A Junior Bender Mystery #5
Soho Crime, April 2016
A large, sprawling text. By turns, funny, intriguing, self-indulgent, long, meandering, plot-centric but character driven. The story is clever and overloaded with odd, interesting and often out-of control characters. As such, the book provides an interesting if skewed insider look at Hollywood and some of its more popular if lesser-known residents. First we have the principal driving force. Here, readers have a choice between Ronnie Bigelow, sexy, enigmatic, passionate, she of mysterious logically criminal past, and Junior Bender, a burglar of some reputation in Los Angeles. Junior is usually a contract thief, targeting homes and businesses for specific objects at the request of other criminals.
Fine. The project becomes dangerous almost from the start when a meticulously timed foray dumps Junior into a tag team aimed at deleting him with the aid of baseball bats. Junior escapes with the help of the aforementioned Bigelow, ivy covered walls and a crotchety neighbor. But the adventure isn’t over. A rollicking car chase involving one aging Toyota (Bender’s) against a fleet of modern high-powered vehicles (the bad guy) rolls over the Hollywood hills, endangering, at least momentarily, a high percentage of local and possibly innocent citizens.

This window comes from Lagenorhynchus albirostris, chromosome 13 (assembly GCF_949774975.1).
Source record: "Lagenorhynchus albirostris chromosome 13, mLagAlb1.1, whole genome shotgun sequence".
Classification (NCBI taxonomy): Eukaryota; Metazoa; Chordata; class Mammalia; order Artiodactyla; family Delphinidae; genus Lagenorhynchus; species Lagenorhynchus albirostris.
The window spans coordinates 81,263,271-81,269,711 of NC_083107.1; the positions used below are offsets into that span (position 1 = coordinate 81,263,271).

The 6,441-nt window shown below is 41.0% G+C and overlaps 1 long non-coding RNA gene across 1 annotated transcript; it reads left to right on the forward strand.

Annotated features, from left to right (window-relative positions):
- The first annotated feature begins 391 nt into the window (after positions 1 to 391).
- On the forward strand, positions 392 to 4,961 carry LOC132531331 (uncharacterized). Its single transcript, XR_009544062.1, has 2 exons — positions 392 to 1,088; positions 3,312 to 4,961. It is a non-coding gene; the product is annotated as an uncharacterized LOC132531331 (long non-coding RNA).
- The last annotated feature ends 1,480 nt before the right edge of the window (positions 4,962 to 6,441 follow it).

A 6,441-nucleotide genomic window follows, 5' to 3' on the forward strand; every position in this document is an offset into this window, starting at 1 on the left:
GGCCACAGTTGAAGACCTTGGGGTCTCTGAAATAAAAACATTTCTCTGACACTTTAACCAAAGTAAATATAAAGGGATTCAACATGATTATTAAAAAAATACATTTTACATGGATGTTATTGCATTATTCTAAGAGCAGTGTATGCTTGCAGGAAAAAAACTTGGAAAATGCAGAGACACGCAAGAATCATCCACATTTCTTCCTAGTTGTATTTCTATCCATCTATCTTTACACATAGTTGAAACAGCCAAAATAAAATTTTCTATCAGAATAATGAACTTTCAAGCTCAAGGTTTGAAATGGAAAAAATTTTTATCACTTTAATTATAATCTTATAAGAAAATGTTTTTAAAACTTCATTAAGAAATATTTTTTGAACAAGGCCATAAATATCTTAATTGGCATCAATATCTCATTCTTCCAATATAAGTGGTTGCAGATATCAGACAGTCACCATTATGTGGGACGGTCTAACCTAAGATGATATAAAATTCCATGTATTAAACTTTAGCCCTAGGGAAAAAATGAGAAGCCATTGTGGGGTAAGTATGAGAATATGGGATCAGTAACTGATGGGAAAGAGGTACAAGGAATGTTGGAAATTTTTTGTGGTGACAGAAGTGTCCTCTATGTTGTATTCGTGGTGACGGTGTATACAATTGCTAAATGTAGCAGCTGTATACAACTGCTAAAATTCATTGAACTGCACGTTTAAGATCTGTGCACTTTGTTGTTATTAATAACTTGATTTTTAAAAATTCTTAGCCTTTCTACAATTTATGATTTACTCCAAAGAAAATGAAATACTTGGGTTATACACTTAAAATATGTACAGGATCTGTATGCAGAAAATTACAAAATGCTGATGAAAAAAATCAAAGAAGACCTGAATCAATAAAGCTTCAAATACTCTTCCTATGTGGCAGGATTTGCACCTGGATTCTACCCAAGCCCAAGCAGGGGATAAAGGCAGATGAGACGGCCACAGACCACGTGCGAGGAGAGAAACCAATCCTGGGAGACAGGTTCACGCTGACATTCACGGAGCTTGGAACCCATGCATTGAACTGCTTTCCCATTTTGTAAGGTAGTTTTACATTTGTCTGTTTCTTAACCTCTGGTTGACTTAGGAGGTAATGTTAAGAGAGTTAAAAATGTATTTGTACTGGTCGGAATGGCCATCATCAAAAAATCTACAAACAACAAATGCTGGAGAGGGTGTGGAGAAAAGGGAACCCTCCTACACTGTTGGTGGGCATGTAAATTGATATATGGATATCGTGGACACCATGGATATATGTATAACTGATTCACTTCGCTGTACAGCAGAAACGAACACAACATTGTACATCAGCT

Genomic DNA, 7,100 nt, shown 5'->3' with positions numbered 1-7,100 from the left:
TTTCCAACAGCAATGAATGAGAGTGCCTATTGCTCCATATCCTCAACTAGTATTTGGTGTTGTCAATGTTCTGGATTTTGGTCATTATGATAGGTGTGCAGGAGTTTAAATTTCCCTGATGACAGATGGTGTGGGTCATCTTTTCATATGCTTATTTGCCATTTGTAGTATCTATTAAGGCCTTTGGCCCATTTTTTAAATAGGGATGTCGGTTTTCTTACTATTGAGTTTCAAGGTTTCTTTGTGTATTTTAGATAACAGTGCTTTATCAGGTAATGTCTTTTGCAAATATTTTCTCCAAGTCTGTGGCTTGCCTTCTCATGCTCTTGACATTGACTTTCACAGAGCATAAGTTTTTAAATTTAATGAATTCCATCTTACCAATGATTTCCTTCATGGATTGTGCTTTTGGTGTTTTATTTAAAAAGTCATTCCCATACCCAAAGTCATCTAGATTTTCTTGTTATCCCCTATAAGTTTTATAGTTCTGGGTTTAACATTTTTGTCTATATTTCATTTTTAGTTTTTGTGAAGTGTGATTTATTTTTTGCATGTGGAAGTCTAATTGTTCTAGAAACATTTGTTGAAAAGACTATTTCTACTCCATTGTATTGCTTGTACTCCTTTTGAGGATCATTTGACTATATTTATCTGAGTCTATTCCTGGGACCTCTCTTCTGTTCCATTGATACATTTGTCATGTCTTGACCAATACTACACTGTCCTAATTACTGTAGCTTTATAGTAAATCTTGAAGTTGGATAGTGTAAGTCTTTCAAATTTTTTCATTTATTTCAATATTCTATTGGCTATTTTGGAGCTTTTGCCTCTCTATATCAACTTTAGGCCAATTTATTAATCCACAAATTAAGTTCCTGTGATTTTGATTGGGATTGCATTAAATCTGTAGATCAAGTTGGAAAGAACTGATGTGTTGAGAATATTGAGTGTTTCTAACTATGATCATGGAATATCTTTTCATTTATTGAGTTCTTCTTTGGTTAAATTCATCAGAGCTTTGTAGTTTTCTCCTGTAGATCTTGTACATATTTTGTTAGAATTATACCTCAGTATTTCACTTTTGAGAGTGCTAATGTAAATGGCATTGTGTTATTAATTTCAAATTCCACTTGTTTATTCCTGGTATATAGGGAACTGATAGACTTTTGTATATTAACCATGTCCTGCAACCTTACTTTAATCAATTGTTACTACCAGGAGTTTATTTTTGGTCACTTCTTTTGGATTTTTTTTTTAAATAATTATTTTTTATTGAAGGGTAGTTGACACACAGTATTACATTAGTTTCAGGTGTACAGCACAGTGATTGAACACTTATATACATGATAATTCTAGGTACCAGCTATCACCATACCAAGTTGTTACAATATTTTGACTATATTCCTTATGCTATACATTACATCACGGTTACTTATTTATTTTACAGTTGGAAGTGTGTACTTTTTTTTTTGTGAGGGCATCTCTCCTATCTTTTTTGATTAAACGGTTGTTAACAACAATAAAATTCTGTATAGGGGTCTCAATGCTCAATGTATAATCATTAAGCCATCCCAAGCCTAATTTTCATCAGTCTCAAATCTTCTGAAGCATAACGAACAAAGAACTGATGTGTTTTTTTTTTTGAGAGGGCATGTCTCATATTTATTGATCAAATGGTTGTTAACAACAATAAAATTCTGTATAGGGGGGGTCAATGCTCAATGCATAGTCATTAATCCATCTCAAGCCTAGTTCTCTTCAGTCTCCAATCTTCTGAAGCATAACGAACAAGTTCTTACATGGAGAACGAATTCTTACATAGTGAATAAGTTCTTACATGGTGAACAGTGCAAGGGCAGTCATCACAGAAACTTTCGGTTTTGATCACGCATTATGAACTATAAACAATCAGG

Suffice it to say, everything works out in the end after a number of additional violent confrontations, some intense interpersonal connection and a lot of words, sarcastic, funny and largely enjoyable.
Reviewed by Carl Brookins, May 2016.
The Case of the Purloined Painting, The Case of the Great Train Robbery, Reunion, Red Sky.